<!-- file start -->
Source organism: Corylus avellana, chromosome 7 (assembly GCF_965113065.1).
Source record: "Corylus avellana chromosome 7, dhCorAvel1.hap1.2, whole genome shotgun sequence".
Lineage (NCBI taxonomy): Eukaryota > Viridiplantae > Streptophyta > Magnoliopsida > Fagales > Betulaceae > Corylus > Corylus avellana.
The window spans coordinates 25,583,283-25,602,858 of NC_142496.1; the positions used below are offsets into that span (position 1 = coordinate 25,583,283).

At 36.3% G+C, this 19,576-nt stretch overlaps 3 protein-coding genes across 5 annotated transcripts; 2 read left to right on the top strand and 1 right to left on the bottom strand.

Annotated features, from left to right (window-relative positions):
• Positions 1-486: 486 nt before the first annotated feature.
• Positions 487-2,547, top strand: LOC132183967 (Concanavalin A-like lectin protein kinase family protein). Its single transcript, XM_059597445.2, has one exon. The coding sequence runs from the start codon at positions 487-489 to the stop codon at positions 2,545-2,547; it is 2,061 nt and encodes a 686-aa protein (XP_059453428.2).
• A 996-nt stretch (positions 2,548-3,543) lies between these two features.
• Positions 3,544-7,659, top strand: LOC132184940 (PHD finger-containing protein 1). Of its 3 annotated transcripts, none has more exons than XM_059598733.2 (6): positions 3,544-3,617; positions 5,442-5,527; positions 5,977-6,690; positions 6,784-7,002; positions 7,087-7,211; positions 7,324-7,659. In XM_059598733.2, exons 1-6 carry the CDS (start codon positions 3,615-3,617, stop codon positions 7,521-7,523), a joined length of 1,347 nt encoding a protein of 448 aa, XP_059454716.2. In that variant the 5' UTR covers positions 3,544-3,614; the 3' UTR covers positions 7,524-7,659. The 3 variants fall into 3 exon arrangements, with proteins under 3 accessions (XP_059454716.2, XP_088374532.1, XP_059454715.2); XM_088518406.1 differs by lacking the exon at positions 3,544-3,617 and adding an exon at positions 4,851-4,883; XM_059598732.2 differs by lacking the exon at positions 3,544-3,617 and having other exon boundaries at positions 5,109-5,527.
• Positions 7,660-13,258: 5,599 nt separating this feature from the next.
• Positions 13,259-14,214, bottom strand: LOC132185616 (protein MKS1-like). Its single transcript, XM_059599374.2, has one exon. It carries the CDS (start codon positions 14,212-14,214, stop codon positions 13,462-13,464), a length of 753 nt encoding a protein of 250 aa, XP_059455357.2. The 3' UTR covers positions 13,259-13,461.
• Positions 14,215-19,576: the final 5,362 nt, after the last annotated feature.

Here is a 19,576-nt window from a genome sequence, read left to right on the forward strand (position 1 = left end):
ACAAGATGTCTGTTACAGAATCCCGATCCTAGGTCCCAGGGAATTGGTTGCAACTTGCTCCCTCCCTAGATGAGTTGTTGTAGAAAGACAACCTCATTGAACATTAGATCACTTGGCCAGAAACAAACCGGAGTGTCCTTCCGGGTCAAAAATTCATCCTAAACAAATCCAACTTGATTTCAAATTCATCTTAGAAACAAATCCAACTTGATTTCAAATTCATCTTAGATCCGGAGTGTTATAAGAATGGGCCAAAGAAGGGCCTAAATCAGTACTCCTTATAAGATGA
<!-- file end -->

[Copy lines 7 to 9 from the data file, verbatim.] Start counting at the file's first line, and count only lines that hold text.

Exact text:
• Positions 1-486: 486 nt before the first annotated feature.
• Positions 487-2,547, top strand: LOC132183967 (Concanavalin A-like lectin protein kinase family protein). Its single transcript, XM_059597445.2, has one exon. The coding sequence runs from the start codon at positions 487-489 to the stop codon at positions 2,545-2,547; it is 2,061 nt and encodes a 686-aa protein (XP_059453428.2).
• A 996-nt stretch (positions 2,548-3,543) lies between these two features.